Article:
With each day of spring, Penn’s already-celebrated New College House comes closer to completion. The building is on track to open for the fall 2016 semester.
Community is a central focus of the NCH’s design. “One great feature is that the building is being designed with the shared community space, like living rooms and lounge areas, very thoughtfully placed,” Director of Residential Services John Eckman said.
Residents of the NCH will have access to an array of community rooms, including a movie-screening room, music practice rooms and traditional study and lounge areas on every floor. The second floor will boast a library with conference space. The top floor features a large social space with a kitchen, an eating area and a large television.
“Although the building will be substantially completed by May, the NCH won’t really see its first real test until the staffs and all the residents come in and make our building their home,” Senior Project Manager Dave Dunn said.
The NCH will become the home of approximately 350 undergraduates and will feature suite-style living, with suites ranging from two to six residents with one to two bathrooms and a living room outfitted with a 42-inch flat screen television.
As for the overall aesthetic of the building, “it’s going to be a very beautiful building and different from any another that we have — it’s going to have a lot of natural wood showing that’s not painted over,” Eckman said. “With all of the windows, and the courtyard, it’s going to feel like a building that’s a lot more connected to the outdoors.”
The NCH will have its own self-contained dining facility like Hill College House. The roof of the dining facility will be a “lifted lawn” from the outside — a slanted and accessible eco-roof. “I think the lifted lawn is going to inspire a lot of ideas for events because it acts as this great seating area to look at something down the hill,” Eckman said.
Following the opening of the NCH, Hill will close and undergo major renovations, including new and “refreshed common spaces, a new art studio, a larger-scale club room, a huge kitchen area, a movie-screening area … a fitness area with an attached yoga studio, new furniture in the student rooms with new floors and the big one — air conditioning,” Eckman said.
“I think that we’ll see something interesting with the eastern side of campus as the New College House opens and Hill is renovated,” Eckman said. “It’s really going to become a vibrant student neighborhood with a lot of great stuff going on.”
The NCH will open as a college house only for freshman, but when Hill reopens it will become a four-year college house like Stouffer College House, DuBois College House and Gregory College House.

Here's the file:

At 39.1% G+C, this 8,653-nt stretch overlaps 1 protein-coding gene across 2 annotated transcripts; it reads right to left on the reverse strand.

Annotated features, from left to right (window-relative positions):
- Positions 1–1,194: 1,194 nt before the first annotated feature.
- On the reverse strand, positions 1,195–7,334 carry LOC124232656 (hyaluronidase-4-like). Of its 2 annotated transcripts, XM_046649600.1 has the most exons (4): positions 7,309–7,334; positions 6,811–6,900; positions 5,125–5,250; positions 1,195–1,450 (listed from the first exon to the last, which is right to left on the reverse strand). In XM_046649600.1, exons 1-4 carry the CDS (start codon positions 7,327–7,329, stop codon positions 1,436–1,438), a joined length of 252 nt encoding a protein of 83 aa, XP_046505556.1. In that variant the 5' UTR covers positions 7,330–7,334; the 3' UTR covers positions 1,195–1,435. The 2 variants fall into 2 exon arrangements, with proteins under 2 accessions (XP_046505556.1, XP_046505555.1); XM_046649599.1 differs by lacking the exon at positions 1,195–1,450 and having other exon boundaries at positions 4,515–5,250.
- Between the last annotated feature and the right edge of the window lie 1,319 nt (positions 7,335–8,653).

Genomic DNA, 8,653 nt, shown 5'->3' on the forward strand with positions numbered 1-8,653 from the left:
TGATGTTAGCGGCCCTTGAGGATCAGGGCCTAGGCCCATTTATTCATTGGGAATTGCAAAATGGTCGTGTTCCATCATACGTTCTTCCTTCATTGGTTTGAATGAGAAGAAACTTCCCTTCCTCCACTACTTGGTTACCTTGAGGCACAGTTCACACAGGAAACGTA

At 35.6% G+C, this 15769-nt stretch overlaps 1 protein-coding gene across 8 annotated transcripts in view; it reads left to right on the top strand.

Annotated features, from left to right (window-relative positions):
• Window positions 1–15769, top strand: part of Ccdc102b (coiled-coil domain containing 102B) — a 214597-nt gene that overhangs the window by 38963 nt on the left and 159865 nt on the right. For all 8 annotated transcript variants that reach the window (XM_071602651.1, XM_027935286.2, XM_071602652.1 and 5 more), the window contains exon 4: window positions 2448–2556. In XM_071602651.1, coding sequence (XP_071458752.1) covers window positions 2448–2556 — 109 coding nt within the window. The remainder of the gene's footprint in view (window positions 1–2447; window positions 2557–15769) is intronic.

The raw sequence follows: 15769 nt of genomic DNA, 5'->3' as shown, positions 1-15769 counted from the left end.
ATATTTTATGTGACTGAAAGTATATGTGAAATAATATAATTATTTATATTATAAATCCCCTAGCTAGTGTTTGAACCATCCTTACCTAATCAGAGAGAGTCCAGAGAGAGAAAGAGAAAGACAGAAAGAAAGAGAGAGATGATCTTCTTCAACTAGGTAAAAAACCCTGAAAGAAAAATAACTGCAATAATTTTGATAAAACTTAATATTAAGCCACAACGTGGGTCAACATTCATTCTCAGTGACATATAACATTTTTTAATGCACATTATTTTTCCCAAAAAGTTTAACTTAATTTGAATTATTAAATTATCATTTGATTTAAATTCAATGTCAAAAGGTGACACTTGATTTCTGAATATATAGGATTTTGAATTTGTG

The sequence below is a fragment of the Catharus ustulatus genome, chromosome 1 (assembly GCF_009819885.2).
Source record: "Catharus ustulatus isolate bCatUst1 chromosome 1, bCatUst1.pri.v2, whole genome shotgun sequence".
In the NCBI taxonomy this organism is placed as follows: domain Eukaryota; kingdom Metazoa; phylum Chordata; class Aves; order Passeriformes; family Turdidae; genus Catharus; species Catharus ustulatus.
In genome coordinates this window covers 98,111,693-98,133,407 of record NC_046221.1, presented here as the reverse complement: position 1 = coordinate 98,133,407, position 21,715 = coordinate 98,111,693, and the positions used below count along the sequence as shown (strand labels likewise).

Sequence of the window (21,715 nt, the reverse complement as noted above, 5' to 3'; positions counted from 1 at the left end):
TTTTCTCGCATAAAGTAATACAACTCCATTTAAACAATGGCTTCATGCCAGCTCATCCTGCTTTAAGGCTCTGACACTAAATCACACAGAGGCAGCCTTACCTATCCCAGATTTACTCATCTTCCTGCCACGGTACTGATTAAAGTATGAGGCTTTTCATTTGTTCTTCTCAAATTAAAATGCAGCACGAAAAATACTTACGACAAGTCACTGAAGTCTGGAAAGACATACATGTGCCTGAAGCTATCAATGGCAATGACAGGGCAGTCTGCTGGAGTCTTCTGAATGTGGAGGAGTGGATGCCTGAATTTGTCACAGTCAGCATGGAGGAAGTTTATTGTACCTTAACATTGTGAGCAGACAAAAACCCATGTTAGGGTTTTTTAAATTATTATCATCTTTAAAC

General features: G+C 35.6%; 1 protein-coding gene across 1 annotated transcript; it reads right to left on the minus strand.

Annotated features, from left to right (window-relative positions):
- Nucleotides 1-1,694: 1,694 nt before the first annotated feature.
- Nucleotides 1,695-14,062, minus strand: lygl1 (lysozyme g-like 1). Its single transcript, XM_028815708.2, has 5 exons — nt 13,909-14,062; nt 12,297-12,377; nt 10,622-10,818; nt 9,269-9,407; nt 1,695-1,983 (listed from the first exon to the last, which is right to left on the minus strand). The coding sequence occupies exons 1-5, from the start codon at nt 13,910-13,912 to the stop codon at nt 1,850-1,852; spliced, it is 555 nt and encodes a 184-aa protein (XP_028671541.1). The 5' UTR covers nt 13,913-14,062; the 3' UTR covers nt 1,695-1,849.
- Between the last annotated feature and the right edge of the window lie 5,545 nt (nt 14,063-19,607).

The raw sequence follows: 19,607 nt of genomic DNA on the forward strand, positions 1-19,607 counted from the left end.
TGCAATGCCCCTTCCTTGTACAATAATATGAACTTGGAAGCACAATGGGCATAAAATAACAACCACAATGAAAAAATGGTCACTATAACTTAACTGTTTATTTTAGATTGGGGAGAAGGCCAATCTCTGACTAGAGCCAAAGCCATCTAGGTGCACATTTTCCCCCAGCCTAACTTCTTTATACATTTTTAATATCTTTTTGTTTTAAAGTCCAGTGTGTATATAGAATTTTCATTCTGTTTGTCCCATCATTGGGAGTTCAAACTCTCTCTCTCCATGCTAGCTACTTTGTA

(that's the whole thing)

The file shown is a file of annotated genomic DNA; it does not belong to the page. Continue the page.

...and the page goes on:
“Our other college houses, like the ones in the Quad, were originally built as dormitories and made into college houses once we adopted the new system,” University Architect David Hollenberg said, “so it’s been exciting on our end to construct a new living facility with the college house system in mind.”
The construction project of the NCH began in December 2013 on a 30 month construction schedule, and now construction is a little over halfway along the schedule, Dunn said. Contracting work is being done by INTECH, and the architect of the New College House is Bohlin Cywinski Jackson. Dunn estimated the job is about 35 to 45 percent finished.
As construction progresses, the NCH is on its way to surpassing its sustainability goals. Originally, Dunn said, the team aimed for a LEED Silver but is approaching LEED Gold standard. The United States Green Building Council gives LEED certifications from “Certified” to “Platinum” for meeting certain environmentally conscious construction standards and guidelines.
The NCH will feature mostly green eco-roofs that have 95 percent water retention, Dunn said, “which is quite a task for a 200,000 square foot building.” Standard low water-usage appliances will be installed alongside efficient lighting that depends on natural daylight and also new heat-recovery systems. “We’re even making environmentally sustainable furniture selections,” Dunn added.
The footprint and framework of the building is largely in place, with seven floors where residents will live and an eighth floor for mechanical space. Work on the exterior facade is currently underway, alongside mechanical, plumbing and electrical infrastructure.
The past two Philadelphia winters have been some of the worst in the last decade in terms of snowfall and temperature, but construction continued on time despite the wintry impediment. As it warms up, construction has been moving more easily, Executive Director Mike Dausch said.
Aside from the exterior structure, the NCH will boast a furnished interior courtyard, planned to be approximately the same size as Riepe’s Baby Quad.
“It’s been a long time coming,” Director of Design and Construction Mariette Buchman said. “Several years of design and prep, and now construction, have gone into this one building. It’s a landmark building.”
“This is definitely a one-in-a-lifetime type of building, and working on it from its inception to its coming completion has been an amazing experience,” Dunn said.
Correction: The headline for this article has been updated. The previous headline stated that the New College House will include a yoga studio, however, the yoga studio will be in Hill College House. The DP regrets the error.
Please note All comments are eligible for publication in The Daily Pennsylvanian.